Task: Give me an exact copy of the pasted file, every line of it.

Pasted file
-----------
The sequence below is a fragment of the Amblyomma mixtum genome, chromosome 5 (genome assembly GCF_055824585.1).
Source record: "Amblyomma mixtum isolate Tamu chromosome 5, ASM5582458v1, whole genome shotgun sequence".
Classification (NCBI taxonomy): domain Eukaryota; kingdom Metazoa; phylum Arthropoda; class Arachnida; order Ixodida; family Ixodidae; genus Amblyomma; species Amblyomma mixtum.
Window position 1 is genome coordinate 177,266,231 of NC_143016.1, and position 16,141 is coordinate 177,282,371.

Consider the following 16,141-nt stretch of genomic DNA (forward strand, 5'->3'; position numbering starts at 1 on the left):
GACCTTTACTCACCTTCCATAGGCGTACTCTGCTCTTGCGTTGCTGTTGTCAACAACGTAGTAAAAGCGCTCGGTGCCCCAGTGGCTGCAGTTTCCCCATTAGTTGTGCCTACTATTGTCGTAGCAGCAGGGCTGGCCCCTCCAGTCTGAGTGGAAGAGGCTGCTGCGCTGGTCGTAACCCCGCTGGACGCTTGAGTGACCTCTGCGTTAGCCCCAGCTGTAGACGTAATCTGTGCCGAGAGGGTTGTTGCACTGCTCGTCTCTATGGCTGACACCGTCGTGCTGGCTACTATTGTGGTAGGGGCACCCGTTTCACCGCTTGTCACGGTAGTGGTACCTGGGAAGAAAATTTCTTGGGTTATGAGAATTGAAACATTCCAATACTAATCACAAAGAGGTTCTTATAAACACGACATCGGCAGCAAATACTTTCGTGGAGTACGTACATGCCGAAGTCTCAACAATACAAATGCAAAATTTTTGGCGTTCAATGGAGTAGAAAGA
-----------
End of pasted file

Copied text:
The sequence below is a fragment of the Amblyomma mixtum genome, chromosome 5 (genome assembly GCF_055824585.1).
Source record: "Amblyomma mixtum isolate Tamu chromosome 5, ASM5582458v1, whole genome shotgun sequence".
Classification (NCBI taxonomy): domain Eukaryota; kingdom Metazoa; phylum Arthropoda; class Arachnida; order Ixodida; family Ixodidae; genus Amblyomma; species Amblyomma mixtum.
Window position 1 is genome coordinate 177,266,231 of NC_143016.1, and position 16,141 is coordinate 177,282,371.

Consider the following 16,141-nt stretch of genomic DNA (forward strand, 5'->3'; position numbering starts at 1 on the left):
GACCTTTACTCACCTTCCATAGGCGTACTCTGCTCTTGCGTTGCTGTTGTCAACAACGTAGTAAAAGCGCTCGGTGCCCCAGTGGCTGCAGTTTCCCCATTAGTTGTGCCTACTATTGTCGTAGCAGCAGGGCTGGCCCCTCCAGTCTGAGTGGAAGAGGCTGCTGCGCTGGTCGTAACCCCGCTGGACGCTTGAGTGACCTCTGCGTTAGCCCCAGCTGTAGACGTAATCTGTGCCGAGAGGGTTGTTGCACTGCTCGTCTCTATGGCTGACACCGTCGTGCTGGCTACTATTGTGGTAGGGGCACCCGTTTCACCGCTTGTCACGGTAGTGGTACCTGGGAAGAAAATTTCTTGGGTTATGAGAATTGAAACATTCCAATACTAATCACAAAGAGGTTCTTATAAACACGACATCGGCAGCAAATACTTTCGTGGAGTACGTACATGCCGAAGTCTCAACAATACAAATGCAAAATTTTTGGCGTTCAATGGAGTAGAAAGA